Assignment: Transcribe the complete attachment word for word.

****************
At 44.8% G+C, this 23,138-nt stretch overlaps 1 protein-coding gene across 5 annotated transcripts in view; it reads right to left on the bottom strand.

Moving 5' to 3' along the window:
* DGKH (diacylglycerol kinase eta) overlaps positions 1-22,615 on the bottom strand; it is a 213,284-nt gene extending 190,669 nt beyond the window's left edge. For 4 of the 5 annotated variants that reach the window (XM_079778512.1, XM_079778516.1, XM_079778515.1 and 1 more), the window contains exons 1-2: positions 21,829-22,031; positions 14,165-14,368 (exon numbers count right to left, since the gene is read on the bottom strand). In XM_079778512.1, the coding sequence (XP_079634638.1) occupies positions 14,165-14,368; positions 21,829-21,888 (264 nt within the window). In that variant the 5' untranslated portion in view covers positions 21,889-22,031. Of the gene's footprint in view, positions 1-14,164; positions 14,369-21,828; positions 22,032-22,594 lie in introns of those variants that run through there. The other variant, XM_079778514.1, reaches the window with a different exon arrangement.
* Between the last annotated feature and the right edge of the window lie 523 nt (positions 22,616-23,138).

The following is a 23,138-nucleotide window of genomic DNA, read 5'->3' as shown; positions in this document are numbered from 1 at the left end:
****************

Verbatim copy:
At 44.8% G+C, this 23,138-nt stretch overlaps 1 protein-coding gene across 5 annotated transcripts in view; it reads right to left on the bottom strand.

Moving 5' to 3' along the window:
* DGKH (diacylglycerol kinase eta) overlaps positions 1-22,615 on the bottom strand; it is a 213,284-nt gene extending 190,669 nt beyond the window's left edge. For 4 of the 5 annotated variants that reach the window (XM_079778512.1, XM_079778516.1, XM_079778515.1 and 1 more), the window contains exons 1-2: positions 21,829-22,031; positions 14,165-14,368 (exon numbers count right to left, since the gene is read on the bottom strand). In XM_079778512.1, the coding sequence (XP_079634638.1) occupies positions 14,165-14,368; positions 21,829-21,888 (264 nt within the window). In that variant the 5' untranslated portion in view covers positions 21,889-22,031. Of the gene's footprint in view, positions 1-14,164; positions 14,369-21,828; positions 22,032-22,594 lie in introns of those variants that run through there. The other variant, XM_079778514.1, reaches the window with a different exon arrangement.
* Between the last annotated feature and the right edge of the window lie 523 nt (positions 22,616-23,138).

The following is a 23,138-nucleotide window of genomic DNA, read 5'->3' as shown; positions in this document are numbered from 1 at the left end: